ZeroLogon checklist:

  • August 11, 2020 updates have been deployed on all domain controllers.
  • February 9, 2021 updates have been deployed on all domain controllers.
  • All devices are running Windows 10.
  • All devices are fully updated.
  • Domain member: Digitally encrypt or sign secure channel data (always) is set to Enabled.

See https://support.microsoft.com/en-us/topic/how-to-manage-the-changes-in-netlogon-secure-channel-connections-associated-with-cve-2020-1472-f7e8cc17-0309-1d6a-304e-5ba73cd1a11e for more info.

After the August 11, 2020 updates have been applied to DCs, events can be collected in DC event logs to determine which devices in your environment are using vulnerable Netlogon secure channel connections (referred to as non-compliant devices in this article). Monitor patched DCs for event ID 5829 events. The events will include relevant information for identifying the non-compliant devices.

Despite all of this, the following Splunk search still returns results:

EventCode IN (5827, 5828, 5829)
| top limit=100 EventCode, Machine_SamAccountName
| sort count DESC
| table Machine_SamAccountName, EventCode, count

How can I determine if these events are false positives?

  • I'm not sure that I understand. If the events are logged, then they are logged. According to your link, you check to see if the devices are patched and if the devices in fact are logging those events.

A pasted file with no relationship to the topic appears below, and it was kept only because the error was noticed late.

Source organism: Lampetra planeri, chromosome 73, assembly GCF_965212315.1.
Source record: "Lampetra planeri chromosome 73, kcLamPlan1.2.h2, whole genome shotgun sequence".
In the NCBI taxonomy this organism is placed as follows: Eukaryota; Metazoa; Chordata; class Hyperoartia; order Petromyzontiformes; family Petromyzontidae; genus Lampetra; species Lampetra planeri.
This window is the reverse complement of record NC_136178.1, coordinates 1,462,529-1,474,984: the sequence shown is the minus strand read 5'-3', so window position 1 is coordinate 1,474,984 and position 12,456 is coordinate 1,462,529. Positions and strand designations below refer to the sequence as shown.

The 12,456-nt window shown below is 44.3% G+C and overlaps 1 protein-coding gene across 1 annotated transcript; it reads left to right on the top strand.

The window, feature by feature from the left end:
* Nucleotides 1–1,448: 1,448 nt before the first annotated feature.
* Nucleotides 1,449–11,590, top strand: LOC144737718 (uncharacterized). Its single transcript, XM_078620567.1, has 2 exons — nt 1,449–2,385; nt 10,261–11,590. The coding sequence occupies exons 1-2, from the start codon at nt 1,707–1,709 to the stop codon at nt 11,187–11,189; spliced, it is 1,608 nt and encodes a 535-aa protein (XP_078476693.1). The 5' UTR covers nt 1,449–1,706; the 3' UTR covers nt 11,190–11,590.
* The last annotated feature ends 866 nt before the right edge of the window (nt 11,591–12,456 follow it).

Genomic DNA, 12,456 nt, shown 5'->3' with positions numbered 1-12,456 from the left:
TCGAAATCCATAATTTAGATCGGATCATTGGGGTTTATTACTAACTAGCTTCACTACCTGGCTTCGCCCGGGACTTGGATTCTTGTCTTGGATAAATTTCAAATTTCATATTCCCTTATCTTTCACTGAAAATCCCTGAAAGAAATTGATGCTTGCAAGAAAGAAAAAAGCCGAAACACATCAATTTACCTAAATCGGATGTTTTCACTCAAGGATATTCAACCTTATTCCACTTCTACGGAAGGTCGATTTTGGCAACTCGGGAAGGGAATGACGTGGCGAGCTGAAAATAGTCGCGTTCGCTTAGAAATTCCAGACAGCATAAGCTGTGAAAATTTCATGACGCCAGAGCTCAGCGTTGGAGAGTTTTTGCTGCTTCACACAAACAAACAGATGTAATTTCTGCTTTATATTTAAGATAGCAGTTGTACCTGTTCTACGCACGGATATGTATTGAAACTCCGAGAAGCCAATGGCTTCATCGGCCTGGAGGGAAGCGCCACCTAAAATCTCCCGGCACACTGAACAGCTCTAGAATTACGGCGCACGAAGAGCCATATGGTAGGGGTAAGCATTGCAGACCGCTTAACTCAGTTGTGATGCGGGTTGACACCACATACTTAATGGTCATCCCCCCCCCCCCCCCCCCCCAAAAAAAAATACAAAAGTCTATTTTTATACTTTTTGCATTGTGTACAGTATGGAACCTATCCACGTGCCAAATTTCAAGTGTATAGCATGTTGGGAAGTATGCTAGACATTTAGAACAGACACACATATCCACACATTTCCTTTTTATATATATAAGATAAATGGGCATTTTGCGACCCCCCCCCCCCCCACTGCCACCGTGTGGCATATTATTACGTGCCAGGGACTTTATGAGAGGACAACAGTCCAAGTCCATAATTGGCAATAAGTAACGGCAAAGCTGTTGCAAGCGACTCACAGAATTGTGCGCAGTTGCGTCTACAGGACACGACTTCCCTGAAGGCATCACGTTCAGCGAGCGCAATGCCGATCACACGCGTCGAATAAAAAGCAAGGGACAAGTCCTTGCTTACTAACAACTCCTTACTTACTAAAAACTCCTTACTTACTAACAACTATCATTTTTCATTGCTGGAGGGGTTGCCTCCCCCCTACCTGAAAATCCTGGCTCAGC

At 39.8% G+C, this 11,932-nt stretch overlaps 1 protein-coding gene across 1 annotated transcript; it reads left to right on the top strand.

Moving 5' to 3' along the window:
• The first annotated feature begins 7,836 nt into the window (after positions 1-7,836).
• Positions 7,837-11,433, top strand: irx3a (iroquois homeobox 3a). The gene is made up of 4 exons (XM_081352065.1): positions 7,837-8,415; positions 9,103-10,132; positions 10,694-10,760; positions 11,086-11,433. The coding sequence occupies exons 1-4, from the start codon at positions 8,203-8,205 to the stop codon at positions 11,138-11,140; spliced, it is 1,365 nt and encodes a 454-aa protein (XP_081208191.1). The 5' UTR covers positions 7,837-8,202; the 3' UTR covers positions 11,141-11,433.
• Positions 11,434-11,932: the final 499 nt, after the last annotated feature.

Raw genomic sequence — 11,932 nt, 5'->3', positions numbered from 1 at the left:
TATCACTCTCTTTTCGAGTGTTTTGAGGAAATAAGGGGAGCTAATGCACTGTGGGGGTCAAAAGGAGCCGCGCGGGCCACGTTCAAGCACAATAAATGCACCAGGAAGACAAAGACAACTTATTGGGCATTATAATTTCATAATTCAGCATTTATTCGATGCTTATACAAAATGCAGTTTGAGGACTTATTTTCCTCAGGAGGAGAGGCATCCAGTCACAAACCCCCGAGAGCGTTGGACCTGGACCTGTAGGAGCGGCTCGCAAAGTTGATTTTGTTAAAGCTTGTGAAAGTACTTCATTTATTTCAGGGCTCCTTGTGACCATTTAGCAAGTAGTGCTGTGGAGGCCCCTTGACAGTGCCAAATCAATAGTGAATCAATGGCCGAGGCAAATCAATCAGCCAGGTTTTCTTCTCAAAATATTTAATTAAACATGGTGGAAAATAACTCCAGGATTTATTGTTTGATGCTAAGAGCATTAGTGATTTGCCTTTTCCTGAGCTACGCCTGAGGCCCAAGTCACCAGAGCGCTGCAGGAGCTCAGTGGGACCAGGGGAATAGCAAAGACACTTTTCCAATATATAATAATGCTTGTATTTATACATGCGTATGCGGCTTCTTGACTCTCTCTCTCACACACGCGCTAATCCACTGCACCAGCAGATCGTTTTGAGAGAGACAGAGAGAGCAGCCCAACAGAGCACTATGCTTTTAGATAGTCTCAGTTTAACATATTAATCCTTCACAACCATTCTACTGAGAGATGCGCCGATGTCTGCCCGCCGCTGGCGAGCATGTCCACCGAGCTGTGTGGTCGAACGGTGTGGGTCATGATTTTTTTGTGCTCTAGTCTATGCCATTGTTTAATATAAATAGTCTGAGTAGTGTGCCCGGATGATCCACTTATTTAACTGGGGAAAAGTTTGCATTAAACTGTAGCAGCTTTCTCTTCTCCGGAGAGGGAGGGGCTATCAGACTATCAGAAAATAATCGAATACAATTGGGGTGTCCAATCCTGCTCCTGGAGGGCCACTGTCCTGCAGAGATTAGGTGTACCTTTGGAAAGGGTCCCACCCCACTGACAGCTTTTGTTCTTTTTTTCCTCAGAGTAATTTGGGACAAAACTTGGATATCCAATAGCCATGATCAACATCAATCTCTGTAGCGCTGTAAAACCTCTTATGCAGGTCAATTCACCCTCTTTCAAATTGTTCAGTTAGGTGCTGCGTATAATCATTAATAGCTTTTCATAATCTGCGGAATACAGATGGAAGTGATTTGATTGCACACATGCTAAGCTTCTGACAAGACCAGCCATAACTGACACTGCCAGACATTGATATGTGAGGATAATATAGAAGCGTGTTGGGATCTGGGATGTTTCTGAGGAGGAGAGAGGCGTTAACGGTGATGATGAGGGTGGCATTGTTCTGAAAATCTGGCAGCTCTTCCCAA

– schroeder
    Nov 20 at 9:58
  • Fron your link: By default, supported versions of Windows that have been fully updated should not be using vulnerable Netlogon secure channel connections. If one of these events is logged in the system event log for a Windows device: Confirm that the device is running a supported versions of Windows. Ensure the device is fully updated. Check to ensure that Domain member: Digitally encrypt or sign secure channel data (always) is set to Enabled.
    – schroeder
    Nov 20 at 9:59
  • So, your link appears to answer your question. If all those conditions are true (and confirmed), then it looks like there is a false positive.
    – schroeder
    Nov 20 at 9:59
  • I don't understand either. On the one hand, the events are logged. On the other hand, the devices are fully updated. This sounds like an impossible situation, unless the information on the Microsoft website is wrong or incomplete. So, the link doesn't answer my question, in fact, it caused my question. Nov 20 at 10:34
  • My point is that you will need to dig into each device to confirm that everything is as expected. And if all that is according to what MS has stated, then it's a false positive. That's the implication of the link. I can go into things like "have you rebooted the machines?" etc. to suggest ways that you could have done all the right things but it is still a problem, but that's all guesswork.
    – schroeder
    Nov 20 at 10:38


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